Provide a final report covering design, analysis, simulation, testing, results, and discussion of findings. Potential analysis may include Fault Tree Analyses (FTA’s)/Reliability Block Diagrams (RBD’s), Failure Modes and Effects Analysis (FMEA), summary of fault detection/accommodation for the proposed architecture, and so forth. A copy of any software or simulation models developed for Phase II should be delivered. Any hardware (full prototype or component) developed for Phase II should be delivered.
PHASE III DUAL USE APPLICATIONS: Further mature the technology developed in Phase II by addressing any substantive technical issues uncovered and either demonstrating the technology in flight on a sub-scale aircraft, or on full scale on whirl stand/ground test rig. Perform engineering design to incorporate the technology in a potential future rotorcraft.
All of the benefits of IBC listed above translate directly to the commercial rotorcraft market. The link to more traditional rotorcraft is clear; however, the recent push towards urban mobility and the electric Vertical Take-Off and Landing (eVTOL) market could see IBC technology being adopted commercially before military applications. Urban mobility implies an emphasis on noise reduction while operating in cities/suburbs, a desire for reduced vibration for passenger comfort, and the need for very low PLOC. While closely related, eVTOL demands increase efficiency to offset current limitations in battery technology.
This technology also has potential to apply to other, nonrotorcraft markets that could utilize IBC such as ship/submarine propellers and the wind-turbine industry.
1. Jacklin, S. A., Swanson, S., Blaas, A., Richter, P., Teves, D., Niesl, G., Kube, R., Gmelin, B., & Key, D. L. (2020, July). NASA/TP-20205003457 Vol 1: Investigation of a helicopter individual blade control (IBC) system in two full-scale wind tunnel tests: volume 1. https://rotorcraft.arc.nasa.gov/Publications/files/Jacklin%20TP-20205003457_Vol%20I_Final_7-13-2020.pdf
2. Friedmann, P. P., & Millott, T. A. (1995). Vibration reduction in rotorcraft using active control-a comparison of various approaches. Journal of Guidance, Control, and Dynamics, 18(4), 664-673. https://doi.org/10.2514/3.21445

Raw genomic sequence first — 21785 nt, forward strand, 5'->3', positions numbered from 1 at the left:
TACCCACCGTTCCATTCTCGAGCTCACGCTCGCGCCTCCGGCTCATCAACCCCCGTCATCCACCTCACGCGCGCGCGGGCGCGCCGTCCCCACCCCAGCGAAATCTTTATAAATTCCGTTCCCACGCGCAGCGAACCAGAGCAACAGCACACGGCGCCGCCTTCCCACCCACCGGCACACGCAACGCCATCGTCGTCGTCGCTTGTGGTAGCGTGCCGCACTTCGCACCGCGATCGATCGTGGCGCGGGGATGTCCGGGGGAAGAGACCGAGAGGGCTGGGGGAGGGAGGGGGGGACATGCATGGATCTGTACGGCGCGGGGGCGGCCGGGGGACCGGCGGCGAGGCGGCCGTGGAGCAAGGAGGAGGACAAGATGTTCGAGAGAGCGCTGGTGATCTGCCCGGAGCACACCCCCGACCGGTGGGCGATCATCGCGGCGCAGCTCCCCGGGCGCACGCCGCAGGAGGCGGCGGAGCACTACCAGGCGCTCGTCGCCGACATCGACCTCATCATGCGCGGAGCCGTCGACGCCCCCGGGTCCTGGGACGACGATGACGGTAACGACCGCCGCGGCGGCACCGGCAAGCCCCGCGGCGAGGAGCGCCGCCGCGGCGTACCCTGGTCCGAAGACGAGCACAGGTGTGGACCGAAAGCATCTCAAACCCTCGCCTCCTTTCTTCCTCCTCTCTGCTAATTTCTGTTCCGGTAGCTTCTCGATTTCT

3. Kessler, C. (2011). Active rotor control for helicopters: motivation and survey on higher harmonic control. CEAS Aeronautical Journal, 1(1-4), 3. https://doi.org/10.1007/s13272-011-0005-9
4. Millott, T., & Friedmann, P. (1992, April). Vibration reduction in helicopter rotors using an active control surface located on the blade. In 33rd Structures, Structural Dynamics and Materials Conference (p. 2451). https://doi.org/10.2514/6.1992-2451
5. Jacklin, S., Leyland, J., & Blaas, A. (1993, January). Full-scale wind tunnel investigation of a helicopter individual blade control system. In 34th Structures, Structural Dynamics and Materials Conference (p. 1361). https://doi.org/10.2514/6.1993-1361
6. Norman, T. R., Theodore, C., Shinoda, P., Fuerst, D., Arnold, U. T., Makinen, S., Lorber, P., & O’Neill, J. (2009, May). Full-scale wind tunnel test of a UH-60 individual blade control system for performance improvement and vibration, loads, and noise control. In American Helicopter Society 65th Annual Forum, Grapevine, TX. https://hummingbird.arc.nasa.gov/Publications/files/Norman_09AHS_IBC_Final_reva.pdf
7. Arnold, U. T. P., & Fuerst, D. (2005). Closed loop IBC-system and flight test results on the CH-53G helicopter. Aerospace Science and Technology, 9(5), 421–435. https://doi.org/10.1016/j.ast.2005.01.014